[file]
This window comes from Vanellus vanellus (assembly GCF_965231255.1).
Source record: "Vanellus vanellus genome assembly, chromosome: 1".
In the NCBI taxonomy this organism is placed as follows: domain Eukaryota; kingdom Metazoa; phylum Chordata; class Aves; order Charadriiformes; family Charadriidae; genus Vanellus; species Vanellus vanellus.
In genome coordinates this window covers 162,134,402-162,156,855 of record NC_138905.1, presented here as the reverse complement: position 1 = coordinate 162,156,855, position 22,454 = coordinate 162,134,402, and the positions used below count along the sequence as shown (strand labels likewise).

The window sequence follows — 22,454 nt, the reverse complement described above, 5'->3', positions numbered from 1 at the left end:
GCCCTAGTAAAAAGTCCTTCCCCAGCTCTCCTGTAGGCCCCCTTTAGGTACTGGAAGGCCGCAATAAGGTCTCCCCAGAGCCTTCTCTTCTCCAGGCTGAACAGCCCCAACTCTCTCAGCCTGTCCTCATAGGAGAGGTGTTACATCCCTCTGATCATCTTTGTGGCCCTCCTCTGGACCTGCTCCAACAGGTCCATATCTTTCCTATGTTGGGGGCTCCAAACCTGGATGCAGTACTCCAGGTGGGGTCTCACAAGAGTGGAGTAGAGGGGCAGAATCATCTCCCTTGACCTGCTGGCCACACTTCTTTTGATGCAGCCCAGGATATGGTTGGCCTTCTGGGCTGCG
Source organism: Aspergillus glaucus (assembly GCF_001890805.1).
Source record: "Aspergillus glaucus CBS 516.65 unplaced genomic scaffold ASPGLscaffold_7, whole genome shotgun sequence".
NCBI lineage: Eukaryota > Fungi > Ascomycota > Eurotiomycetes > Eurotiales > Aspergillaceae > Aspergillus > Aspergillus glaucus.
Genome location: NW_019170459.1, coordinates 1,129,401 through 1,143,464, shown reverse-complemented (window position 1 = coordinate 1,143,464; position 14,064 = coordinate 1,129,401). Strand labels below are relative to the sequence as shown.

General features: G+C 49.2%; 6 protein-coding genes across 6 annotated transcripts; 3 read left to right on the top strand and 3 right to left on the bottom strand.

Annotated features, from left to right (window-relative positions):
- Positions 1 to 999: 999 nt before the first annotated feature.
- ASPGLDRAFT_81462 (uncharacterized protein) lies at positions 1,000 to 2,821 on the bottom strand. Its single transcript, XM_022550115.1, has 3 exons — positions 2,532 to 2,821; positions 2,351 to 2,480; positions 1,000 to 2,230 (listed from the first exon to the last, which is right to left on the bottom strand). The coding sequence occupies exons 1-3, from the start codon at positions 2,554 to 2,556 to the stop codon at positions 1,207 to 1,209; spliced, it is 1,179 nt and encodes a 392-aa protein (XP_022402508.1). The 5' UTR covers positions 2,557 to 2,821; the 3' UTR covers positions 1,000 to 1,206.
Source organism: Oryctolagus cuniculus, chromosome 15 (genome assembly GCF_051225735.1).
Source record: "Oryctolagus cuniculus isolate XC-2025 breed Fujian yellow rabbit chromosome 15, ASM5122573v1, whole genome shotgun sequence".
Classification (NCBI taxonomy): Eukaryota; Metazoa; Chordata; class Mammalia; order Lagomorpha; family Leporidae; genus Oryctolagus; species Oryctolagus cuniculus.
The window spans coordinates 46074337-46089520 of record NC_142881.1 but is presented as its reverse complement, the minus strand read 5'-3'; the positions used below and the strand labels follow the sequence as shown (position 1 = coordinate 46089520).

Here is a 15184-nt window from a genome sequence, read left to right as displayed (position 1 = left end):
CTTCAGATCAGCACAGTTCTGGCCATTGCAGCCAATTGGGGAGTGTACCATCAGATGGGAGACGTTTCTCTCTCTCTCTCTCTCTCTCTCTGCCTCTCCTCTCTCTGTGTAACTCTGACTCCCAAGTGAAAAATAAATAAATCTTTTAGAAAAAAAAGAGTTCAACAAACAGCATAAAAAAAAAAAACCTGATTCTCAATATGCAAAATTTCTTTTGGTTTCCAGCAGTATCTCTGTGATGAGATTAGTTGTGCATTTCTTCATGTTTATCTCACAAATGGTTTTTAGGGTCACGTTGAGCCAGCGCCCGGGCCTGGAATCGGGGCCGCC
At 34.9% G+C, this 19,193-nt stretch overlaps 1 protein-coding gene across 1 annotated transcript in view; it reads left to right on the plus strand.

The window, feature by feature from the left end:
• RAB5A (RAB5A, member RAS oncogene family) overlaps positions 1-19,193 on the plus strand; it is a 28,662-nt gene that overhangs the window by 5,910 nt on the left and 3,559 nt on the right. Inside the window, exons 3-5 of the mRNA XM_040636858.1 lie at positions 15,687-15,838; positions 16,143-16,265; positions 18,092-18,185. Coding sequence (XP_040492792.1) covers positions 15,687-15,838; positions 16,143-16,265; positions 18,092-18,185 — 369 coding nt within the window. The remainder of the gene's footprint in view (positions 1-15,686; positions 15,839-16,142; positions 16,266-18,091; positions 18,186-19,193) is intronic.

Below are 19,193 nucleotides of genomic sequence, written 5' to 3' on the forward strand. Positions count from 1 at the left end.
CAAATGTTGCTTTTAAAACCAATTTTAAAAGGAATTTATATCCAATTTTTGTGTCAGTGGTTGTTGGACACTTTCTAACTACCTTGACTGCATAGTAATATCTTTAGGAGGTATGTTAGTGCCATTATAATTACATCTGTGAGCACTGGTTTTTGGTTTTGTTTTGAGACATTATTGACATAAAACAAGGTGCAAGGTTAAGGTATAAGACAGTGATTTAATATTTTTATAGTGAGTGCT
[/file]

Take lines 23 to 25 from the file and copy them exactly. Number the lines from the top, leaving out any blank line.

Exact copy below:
• RAB5A (RAB5A, member RAS oncogene family) overlaps positions 1-19,193 on the plus strand; it is a 28,662-nt gene that overhangs the window by 5,910 nt on the left and 3,559 nt on the right. Inside the window, exons 3-5 of the mRNA XM_040636858.1 lie at positions 15,687-15,838; positions 16,143-16,265; positions 18,092-18,185. Coding sequence (XP_040492792.1) covers positions 15,687-15,838; positions 16,143-16,265; positions 18,092-18,185 — 369 coding nt within the window. The remainder of the gene's footprint in view (positions 1-15,686; positions 15,839-16,142; positions 16,266-18,091; positions 18,186-19,193) is intronic.

Below are 19,193 nucleotides of genomic sequence, written 5' to 3' on the forward strand. Positions count from 1 at the left end.
CAAATGTTGCTTTTAAAACCAATTTTAAAAGGAATTTATATCCAATTTTTGTGTCAGTGGTTGTTGGACACTTTCTAACTACCTTGACTGCATAGTAATATCTTTAGGAGGTATGTTAGTGCCATTATAATTACATCTGTGAGCACTGGTTTTTGGTTTTGTTTTGAGACATTATTGACATAAAACAAGGTGCAAGGTTAAGGTATAAGACAGTGATTTAATATTTTTATAGTGAGTGCT